Last summer this news site published an exclusive report about guards at the South Carolina Department of Corrections (SCDC) allegedly running “fight clubs” behind prison walls. That was obviously long before violence inside the Palmetto State prison system erupted into the mainstream consciousness after the deadly violence at Lee Correctional Institution near Bishopville, S.C.
Anyway, we’ve recently obtained new video evidence of organized fighting rings inside Palmetto State prisons – confirming what our sources told us months ago.
Well, let’s be clear: The video confirms what we reported about organized fighting. It’s not immediately clear whether SCDC guards are running these boxing matches, but given the extent to which those entrusted with overseeing our state’s incarcerated inmates have seen their ranks infiltrated by prison gangs, it’s hardly a stretch …
Footage of these fighting rings were included in a three-and-a-half minute rap music video clip provided exclusively to our site this week.
The clip – a compilation of various incidents of violence recorded by cell phones behind prison walls – also includes video footage of an inmate being airlifted to a nearby medical facility following an attack.
Take a look (please be advised, this video contains violent and graphic content) …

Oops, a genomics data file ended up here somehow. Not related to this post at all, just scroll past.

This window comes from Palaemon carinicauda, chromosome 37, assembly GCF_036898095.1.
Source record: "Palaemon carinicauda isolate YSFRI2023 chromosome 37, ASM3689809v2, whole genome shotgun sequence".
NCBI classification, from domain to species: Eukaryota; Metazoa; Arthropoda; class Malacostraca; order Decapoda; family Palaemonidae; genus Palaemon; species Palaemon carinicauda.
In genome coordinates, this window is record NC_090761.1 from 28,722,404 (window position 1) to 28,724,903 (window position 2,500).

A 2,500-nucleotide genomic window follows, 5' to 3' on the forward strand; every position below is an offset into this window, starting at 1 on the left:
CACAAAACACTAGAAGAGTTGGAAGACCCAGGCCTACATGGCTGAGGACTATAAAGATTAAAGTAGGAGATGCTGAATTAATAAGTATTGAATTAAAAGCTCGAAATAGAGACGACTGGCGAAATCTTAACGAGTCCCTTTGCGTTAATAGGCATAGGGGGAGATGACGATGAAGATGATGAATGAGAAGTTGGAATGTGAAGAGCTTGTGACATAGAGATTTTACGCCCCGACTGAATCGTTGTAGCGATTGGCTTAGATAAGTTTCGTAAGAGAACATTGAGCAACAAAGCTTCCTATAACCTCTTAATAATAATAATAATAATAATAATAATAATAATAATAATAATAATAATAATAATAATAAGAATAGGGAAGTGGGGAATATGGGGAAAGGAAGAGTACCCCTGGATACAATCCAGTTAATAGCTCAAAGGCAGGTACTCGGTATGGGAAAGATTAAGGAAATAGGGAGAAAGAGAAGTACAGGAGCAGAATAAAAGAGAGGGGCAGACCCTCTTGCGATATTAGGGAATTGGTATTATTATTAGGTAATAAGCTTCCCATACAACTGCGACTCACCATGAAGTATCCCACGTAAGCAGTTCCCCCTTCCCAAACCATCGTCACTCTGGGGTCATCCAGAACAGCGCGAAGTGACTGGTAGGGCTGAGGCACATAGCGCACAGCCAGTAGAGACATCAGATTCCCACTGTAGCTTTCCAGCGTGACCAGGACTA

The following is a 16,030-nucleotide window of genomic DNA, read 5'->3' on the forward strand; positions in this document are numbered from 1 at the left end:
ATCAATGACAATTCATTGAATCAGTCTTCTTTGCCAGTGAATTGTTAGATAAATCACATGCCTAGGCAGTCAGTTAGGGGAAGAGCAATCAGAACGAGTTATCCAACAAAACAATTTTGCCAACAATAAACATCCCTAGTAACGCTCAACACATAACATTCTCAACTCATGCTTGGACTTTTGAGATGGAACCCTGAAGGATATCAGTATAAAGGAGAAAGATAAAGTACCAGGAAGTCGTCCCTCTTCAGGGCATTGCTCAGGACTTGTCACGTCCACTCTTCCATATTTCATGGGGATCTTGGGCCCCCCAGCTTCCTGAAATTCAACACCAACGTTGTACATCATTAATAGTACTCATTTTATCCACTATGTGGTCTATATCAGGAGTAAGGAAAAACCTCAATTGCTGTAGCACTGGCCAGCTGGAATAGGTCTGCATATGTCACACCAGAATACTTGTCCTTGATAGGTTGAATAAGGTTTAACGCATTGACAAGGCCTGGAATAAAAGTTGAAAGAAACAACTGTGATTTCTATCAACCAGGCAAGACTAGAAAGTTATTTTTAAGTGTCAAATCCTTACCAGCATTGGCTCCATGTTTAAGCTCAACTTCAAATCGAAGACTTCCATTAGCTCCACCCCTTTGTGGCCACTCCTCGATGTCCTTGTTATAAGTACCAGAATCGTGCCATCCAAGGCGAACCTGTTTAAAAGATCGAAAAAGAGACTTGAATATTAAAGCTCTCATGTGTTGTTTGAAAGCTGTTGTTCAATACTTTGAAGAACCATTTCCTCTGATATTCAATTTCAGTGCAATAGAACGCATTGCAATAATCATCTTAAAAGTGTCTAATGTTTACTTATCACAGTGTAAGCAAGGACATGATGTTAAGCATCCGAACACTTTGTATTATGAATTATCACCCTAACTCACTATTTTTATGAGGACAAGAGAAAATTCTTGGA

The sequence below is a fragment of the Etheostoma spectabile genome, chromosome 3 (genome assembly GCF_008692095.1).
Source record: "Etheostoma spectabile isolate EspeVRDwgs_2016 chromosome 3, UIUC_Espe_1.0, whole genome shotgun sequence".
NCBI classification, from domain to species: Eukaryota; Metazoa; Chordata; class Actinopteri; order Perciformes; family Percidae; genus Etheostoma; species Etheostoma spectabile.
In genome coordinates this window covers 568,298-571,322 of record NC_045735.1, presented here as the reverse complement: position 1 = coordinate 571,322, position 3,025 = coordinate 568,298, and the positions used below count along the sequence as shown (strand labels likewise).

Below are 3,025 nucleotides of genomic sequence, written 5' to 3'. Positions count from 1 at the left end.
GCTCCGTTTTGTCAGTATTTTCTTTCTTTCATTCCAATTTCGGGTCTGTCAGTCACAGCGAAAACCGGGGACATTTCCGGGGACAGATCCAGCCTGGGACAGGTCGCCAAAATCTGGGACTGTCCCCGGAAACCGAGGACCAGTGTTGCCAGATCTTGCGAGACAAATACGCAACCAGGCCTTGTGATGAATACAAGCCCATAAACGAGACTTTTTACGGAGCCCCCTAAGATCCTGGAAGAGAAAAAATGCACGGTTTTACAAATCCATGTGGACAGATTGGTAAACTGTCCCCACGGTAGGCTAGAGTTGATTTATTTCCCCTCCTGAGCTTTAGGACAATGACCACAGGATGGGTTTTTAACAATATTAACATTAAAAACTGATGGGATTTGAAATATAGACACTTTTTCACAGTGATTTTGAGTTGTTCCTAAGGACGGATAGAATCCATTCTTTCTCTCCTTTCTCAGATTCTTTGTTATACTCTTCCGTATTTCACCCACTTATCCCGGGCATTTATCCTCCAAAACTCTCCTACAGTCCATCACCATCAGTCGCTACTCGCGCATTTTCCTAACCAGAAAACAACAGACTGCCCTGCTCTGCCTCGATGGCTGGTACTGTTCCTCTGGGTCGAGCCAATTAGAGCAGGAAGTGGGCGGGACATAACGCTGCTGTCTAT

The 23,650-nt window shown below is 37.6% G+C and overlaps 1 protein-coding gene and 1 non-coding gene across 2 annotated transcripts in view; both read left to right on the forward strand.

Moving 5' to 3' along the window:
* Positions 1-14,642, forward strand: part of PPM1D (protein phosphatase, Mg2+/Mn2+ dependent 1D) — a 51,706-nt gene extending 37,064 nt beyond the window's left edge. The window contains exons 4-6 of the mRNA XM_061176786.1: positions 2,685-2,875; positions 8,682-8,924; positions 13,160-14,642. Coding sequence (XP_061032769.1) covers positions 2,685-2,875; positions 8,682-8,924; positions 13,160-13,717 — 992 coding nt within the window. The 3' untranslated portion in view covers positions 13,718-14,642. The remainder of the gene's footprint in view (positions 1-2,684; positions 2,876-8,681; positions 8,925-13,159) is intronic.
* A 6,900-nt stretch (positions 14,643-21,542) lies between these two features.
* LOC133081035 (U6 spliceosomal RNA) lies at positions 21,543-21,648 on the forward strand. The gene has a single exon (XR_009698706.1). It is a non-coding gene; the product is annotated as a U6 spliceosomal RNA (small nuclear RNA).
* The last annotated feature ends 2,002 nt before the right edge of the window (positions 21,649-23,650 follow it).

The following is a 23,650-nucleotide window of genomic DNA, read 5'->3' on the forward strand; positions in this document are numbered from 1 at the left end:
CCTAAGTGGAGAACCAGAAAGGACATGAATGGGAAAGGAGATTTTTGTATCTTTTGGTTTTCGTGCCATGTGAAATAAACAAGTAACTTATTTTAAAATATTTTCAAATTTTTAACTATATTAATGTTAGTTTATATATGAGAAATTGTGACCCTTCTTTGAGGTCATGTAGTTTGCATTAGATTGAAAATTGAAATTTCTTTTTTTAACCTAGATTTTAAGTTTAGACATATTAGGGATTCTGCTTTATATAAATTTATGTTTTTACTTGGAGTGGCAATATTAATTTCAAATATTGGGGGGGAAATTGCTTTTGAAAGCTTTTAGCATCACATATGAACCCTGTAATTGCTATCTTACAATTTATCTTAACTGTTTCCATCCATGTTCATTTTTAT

(Click to view)
Absolutely brutal, isn’t it?
This news site has been focused on issues at SCDC for several years now. To read some of our recent reports detailing the escalating violence within Palmetto State’s prison system, click here, here and here.
And to read some of our proposed solutions, click here.
Bottom line? The wheat must be separated from the chaff.
“The ultimate objective of any correctional institution must be to contribute to public safety by keeping dangerous individuals contained and reforming (to the extent possible) those inmates willing to change the trajectory of their lives,” we wrote last November.
Corrections is clearly a core function of government, and South Carolina taxpayers are poised to spend $492.4 million in the coming fiscal year to make sure it is accomplished.
Is that enough? Probably not … but throwing more money at the current system clearly isn’t working.
There must be top-to-bottom reform of our correctional system, along with a fundamental rethinking of the way we approach this function of government.
UPDATE: As we were going to press with this story, reporter Meg Kinnard of The Associated Press published an extensive piece documenting the complicity of prison guards in the proliferation of mobile devices behind bars.
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